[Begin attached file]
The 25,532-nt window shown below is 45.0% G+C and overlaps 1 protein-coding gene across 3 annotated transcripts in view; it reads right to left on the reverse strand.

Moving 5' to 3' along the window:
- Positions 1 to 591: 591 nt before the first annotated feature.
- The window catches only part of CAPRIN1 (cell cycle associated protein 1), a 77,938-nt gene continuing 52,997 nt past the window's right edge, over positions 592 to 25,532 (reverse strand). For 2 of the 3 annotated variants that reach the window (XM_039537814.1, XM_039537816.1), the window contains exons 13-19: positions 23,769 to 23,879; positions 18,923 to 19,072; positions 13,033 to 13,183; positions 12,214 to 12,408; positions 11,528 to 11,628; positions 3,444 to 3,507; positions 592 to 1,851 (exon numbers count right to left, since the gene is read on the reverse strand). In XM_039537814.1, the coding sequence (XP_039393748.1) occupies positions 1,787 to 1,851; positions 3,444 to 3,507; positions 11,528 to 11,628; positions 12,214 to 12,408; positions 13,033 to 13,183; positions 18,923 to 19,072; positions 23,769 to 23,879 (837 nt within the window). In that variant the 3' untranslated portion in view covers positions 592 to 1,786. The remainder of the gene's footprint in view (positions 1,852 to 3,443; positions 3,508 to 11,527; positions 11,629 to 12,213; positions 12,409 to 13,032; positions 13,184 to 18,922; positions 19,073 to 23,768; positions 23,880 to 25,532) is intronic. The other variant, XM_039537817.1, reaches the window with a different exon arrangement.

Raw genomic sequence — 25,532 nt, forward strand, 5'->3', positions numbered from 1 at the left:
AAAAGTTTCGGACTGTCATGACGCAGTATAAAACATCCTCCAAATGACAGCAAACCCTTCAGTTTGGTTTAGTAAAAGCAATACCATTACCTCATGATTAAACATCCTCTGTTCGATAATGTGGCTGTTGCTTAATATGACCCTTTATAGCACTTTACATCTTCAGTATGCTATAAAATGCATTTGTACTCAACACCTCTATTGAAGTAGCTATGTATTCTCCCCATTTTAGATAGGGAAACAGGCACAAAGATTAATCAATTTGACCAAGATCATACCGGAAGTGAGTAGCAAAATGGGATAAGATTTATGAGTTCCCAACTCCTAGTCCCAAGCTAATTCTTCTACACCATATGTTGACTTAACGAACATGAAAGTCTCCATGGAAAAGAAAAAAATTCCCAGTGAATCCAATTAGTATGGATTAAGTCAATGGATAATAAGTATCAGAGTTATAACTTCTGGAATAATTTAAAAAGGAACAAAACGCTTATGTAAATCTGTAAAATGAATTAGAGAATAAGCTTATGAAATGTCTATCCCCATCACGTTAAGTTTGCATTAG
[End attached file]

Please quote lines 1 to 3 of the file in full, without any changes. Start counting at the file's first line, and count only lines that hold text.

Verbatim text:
The 25,532-nt window shown below is 45.0% G+C and overlaps 1 protein-coding gene across 3 annotated transcripts in view; it reads right to left on the reverse strand.

Moving 5' to 3' along the window:
- Positions 1 to 591: 591 nt before the first annotated feature.